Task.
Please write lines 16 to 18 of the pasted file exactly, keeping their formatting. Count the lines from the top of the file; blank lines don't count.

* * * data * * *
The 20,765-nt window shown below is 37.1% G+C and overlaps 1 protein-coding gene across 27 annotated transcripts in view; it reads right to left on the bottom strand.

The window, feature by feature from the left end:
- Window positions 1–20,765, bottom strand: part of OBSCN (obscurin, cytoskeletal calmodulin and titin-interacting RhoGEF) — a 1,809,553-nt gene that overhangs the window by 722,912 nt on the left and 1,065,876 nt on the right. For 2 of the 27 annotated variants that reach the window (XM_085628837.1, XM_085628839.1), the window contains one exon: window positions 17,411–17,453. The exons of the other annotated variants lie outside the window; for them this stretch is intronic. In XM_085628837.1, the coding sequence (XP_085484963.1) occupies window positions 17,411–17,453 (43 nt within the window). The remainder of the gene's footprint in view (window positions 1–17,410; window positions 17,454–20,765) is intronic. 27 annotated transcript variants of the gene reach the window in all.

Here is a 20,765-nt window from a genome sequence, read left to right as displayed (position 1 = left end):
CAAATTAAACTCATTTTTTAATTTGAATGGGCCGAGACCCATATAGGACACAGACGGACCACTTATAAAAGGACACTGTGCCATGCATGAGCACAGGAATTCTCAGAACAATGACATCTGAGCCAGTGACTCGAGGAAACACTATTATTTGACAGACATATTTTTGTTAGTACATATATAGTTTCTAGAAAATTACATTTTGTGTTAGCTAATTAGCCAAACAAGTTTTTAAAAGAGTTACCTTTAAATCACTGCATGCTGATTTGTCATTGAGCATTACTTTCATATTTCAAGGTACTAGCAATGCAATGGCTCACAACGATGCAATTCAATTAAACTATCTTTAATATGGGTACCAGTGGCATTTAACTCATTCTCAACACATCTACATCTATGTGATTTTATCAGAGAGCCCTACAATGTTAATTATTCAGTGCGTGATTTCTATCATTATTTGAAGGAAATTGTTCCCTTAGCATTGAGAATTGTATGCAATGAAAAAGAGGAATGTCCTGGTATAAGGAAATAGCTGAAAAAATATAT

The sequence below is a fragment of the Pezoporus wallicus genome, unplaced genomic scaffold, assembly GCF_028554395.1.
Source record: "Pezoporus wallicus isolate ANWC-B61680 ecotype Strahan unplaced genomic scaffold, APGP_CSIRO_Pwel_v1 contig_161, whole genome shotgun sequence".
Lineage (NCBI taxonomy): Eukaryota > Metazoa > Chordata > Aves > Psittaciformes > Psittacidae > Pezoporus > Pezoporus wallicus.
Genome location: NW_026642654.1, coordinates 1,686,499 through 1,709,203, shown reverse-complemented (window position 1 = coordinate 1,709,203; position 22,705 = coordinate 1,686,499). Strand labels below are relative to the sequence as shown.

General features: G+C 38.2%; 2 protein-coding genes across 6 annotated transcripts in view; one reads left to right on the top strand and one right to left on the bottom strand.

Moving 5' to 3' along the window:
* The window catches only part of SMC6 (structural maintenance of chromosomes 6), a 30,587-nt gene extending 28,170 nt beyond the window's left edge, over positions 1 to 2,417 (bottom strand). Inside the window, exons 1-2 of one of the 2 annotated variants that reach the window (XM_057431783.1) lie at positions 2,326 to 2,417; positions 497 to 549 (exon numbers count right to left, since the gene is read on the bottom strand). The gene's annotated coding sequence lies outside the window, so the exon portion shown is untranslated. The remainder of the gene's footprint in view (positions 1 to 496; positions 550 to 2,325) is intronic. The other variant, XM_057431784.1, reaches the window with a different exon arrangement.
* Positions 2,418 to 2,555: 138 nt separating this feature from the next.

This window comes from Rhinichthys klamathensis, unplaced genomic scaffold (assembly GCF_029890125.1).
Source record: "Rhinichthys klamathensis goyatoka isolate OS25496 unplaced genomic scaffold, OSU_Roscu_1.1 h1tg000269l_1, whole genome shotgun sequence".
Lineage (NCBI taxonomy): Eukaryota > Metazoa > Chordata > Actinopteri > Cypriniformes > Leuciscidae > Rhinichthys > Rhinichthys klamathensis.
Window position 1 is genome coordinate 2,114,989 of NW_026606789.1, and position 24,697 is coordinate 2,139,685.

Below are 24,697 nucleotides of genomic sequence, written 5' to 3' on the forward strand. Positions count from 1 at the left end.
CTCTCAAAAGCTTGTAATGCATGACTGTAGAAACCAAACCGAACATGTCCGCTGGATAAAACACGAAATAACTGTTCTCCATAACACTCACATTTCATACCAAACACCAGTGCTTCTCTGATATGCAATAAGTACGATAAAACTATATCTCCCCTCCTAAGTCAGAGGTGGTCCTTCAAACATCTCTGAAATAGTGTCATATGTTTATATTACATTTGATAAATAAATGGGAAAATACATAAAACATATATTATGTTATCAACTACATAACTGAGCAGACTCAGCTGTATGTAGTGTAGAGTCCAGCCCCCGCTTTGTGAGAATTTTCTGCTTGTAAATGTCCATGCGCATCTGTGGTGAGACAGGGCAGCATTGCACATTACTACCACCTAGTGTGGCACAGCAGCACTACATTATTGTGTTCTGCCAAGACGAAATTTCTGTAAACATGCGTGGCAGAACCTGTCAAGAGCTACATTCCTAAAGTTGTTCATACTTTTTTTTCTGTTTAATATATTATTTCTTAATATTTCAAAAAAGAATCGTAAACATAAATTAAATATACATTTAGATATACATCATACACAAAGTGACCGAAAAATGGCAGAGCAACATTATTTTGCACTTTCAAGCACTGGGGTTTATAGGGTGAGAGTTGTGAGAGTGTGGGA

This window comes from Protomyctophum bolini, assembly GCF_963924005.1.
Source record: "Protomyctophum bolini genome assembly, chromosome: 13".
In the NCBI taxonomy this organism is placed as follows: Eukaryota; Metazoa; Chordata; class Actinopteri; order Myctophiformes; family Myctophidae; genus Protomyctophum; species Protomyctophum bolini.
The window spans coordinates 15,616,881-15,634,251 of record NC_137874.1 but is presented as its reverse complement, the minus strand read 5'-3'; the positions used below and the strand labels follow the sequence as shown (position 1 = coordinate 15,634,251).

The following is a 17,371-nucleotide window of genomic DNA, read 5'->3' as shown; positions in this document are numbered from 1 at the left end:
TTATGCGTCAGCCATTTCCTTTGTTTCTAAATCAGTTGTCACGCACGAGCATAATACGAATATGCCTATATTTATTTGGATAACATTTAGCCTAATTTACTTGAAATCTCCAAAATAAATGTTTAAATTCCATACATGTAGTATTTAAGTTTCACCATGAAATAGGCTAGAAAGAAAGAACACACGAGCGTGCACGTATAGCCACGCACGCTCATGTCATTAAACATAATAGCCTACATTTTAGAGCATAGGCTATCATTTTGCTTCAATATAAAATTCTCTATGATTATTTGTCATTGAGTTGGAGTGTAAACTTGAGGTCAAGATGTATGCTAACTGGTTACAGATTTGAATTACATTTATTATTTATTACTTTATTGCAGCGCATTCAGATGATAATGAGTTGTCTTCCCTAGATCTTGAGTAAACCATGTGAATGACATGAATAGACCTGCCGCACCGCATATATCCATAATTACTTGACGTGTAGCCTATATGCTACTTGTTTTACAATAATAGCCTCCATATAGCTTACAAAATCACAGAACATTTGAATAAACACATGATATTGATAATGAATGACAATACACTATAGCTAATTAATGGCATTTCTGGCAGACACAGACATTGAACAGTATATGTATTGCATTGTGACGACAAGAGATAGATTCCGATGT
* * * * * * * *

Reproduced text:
Lineage (NCBI taxonomy): Eukaryota > Metazoa > Chordata > Actinopteri > Cypriniformes > Leuciscidae > Rhinichthys > Rhinichthys klamathensis.
Window position 1 is genome coordinate 2,114,989 of NW_026606789.1, and position 24,697 is coordinate 2,139,685.

Below are 24,697 nucleotides of genomic sequence, written 5' to 3' on the forward strand. Positions count from 1 at the left end.